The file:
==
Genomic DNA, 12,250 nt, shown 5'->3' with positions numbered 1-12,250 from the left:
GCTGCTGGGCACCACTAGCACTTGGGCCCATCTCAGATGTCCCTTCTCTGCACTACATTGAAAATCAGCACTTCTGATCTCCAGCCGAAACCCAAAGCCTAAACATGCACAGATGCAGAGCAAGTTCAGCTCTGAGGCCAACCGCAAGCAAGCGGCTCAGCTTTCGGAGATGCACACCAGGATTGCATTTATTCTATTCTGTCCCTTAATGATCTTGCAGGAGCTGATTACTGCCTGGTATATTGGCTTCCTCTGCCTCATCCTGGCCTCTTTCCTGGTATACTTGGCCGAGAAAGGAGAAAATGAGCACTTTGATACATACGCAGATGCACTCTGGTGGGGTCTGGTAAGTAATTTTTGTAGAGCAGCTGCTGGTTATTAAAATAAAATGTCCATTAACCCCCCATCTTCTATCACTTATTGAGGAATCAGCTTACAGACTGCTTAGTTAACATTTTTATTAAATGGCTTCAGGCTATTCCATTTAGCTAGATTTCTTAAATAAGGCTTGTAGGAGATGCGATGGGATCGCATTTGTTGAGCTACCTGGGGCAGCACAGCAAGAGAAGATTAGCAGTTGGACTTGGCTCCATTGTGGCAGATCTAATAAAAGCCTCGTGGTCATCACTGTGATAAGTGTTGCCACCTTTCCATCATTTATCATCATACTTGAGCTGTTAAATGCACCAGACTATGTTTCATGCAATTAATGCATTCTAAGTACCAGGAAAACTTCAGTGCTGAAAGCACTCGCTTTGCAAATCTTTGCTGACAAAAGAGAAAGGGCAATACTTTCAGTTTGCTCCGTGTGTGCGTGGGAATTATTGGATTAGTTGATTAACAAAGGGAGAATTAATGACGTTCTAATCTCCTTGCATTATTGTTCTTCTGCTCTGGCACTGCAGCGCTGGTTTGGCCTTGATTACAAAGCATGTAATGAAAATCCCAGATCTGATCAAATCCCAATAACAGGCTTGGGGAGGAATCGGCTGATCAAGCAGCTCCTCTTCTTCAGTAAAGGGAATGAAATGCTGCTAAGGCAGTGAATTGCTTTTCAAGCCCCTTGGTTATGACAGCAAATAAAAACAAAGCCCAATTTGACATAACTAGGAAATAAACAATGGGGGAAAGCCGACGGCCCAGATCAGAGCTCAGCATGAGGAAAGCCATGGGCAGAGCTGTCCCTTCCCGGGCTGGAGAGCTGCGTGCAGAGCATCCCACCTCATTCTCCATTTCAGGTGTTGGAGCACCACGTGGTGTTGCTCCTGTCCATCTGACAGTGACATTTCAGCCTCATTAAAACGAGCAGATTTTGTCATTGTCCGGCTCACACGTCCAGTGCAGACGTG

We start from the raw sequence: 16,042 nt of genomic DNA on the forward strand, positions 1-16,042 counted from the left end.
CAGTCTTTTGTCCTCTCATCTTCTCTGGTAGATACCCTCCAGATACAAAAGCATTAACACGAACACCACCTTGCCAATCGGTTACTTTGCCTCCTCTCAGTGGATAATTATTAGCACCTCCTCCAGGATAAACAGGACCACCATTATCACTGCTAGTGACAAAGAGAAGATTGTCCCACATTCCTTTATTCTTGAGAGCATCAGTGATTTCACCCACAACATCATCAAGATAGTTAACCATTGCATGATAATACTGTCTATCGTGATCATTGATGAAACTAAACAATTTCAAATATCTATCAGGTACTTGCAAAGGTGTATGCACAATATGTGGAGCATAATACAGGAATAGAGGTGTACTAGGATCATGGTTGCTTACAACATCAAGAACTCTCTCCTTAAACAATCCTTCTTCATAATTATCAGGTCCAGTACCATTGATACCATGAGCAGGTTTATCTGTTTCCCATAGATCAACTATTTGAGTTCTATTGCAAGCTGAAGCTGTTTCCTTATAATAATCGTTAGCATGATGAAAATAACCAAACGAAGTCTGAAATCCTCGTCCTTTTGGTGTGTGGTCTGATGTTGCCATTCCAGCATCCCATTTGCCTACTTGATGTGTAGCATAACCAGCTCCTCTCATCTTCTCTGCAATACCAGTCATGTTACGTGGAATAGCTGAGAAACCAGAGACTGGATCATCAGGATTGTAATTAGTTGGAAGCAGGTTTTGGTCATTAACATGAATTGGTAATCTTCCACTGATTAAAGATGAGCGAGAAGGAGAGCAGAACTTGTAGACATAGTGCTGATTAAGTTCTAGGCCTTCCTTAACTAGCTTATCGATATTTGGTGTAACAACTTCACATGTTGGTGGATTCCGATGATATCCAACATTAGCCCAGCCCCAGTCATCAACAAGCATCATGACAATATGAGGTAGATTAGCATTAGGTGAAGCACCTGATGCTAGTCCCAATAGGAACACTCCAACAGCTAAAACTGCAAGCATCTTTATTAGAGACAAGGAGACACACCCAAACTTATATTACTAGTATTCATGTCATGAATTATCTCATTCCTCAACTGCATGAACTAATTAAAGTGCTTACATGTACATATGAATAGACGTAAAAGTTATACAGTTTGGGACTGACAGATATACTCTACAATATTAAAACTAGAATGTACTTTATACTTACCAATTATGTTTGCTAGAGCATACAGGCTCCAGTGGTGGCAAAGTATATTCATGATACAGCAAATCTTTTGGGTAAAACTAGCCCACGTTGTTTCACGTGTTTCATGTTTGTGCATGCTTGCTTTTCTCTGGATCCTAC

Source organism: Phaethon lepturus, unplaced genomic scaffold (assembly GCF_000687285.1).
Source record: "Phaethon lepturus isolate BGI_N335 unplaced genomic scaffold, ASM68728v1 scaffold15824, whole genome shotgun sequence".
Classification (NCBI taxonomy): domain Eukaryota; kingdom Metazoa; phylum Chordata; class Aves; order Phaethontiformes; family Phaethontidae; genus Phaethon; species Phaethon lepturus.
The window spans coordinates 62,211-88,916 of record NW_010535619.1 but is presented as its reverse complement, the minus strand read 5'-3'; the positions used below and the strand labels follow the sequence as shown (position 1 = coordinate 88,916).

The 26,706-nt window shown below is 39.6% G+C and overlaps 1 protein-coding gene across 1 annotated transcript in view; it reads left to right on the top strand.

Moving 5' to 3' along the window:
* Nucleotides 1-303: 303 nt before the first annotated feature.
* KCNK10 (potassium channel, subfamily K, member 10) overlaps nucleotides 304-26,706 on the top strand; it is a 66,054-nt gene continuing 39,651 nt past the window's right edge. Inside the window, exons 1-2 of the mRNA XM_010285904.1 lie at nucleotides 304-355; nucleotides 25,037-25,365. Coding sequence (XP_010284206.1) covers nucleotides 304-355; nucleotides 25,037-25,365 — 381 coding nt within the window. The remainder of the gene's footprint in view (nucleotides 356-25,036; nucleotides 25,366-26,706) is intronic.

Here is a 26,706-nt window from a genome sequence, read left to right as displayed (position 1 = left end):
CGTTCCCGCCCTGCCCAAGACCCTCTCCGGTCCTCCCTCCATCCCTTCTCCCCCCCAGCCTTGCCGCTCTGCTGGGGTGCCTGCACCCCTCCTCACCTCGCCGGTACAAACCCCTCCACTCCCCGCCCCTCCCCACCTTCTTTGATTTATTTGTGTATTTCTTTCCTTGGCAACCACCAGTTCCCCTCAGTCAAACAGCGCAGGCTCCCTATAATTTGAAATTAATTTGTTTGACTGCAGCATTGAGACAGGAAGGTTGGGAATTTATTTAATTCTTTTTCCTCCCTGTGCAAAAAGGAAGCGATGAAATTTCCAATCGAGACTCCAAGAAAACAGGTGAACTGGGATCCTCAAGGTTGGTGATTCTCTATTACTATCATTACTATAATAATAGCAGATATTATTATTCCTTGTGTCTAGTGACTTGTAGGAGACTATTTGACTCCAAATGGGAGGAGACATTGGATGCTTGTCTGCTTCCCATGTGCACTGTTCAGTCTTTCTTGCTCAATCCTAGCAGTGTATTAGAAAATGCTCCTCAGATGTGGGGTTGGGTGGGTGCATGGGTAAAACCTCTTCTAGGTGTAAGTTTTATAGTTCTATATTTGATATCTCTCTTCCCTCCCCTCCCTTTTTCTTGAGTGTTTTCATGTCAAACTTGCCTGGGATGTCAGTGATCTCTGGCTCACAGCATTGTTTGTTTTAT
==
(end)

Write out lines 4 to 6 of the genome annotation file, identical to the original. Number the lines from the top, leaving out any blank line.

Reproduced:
CAGTCTTTTGTCCTCTCATCTTCTCTGGTAGATACCCTCCAGATACAAAAGCATTAACACGAACACCACCTTGCCAATCGGTTACTTTGCCTCCTCTCAGTGGATAATTATTAGCACCTCCTCCAGGATAAACAGGACCACCATTATCACTGCTAGTGACAAAGAGAAGATTGTCCCACATTCCTTTATTCTTGAGAGCATCAGTGATTTCACCCACAACATCATCAAGATAGTTAACCATTGCATGATAATACTGTCTATCGTGATCATTGATGAAACTAAACAATTTCAAATATCTATCAGGTACTTGCAAAGGTGTATGCACAATATGTGGAGCATAATACAGGAATAGAGGTGTACTAGGATCATGGTTGCTTACAACATCAAGAACTCTCTCCTTAAACAATCCTTCTTCATAATTATCAGGTCCAGTACCATTGATACCATGAGCAGGTTTATCTGTTTCCCATAGATCAACTATTTGAGTTCTATTGCAAGCTGAAGCTGTTTCCTTATAATAATCGTTAGCATGATGAAAATAACCAAACGAAGTCTGAAATCCTCGTCCTTTTGGTGTGTGGTCTGATGTTGCCATTCCAGCATCCCATTTGCCTACTTGATGTGTAGCATAACCAGCTCCTCTCATCTTCTCTGCAATACCAGTCATGTTACGTGGAATAGCTGAGAAACCAGAGACTGGATCATCAGGATTGTAATTAGTTGGAAGCAGGTTTTGGTCATTAACATGAATTGGTAATCTTCCACTGATTAAAGATGAGCGAGAAGGAGAGCAGAACTTGTAGACATAGTGCTGATTAAGTTCTAGGCCTTCCTTAACTAGCTTATCGATATTTGGTGTAACAACTTCACATGTTGGTGGATTCCGATGATATCCAACATTAGCCCAGCCCCAGTCATCAACAAGCATCATGACAATATGAGGTAGATTAGCATTAGGTGAAGCACCTGATGCTAGTCCCAATAGGAACACTCCAACAGCTAAAACTGCAAGCATCTTTATTAGAGACAAGGAGACACACCCAAACTTATATTACTAGTATTCATGTCATGAATTATCTCATTCCTCAACTGCATGAACTAATTAAAGTGCTTACATGTACATATGAATAGACGTAAAAGTTATACAGTTTGGGACTGACAGATATACTCTACAATATTAAAACTAGAATGTACTTTATACTTACCAATTATGTTTGCTAGAGCATACAGGCTCCAGTGGTGGCAAAGTATATTCATGATACAGCAAATCTTTTGGGTAAAACTAGCCCACGTTGTTTCACGTGTTTCATGTTTGTGCATGCTTGCTTTTCTCTGGATCCTAC

Source organism: Phaethon lepturus, unplaced genomic scaffold (assembly GCF_000687285.1).
Source record: "Phaethon lepturus isolate BGI_N335 unplaced genomic scaffold, ASM68728v1 scaffold15824, whole genome shotgun sequence".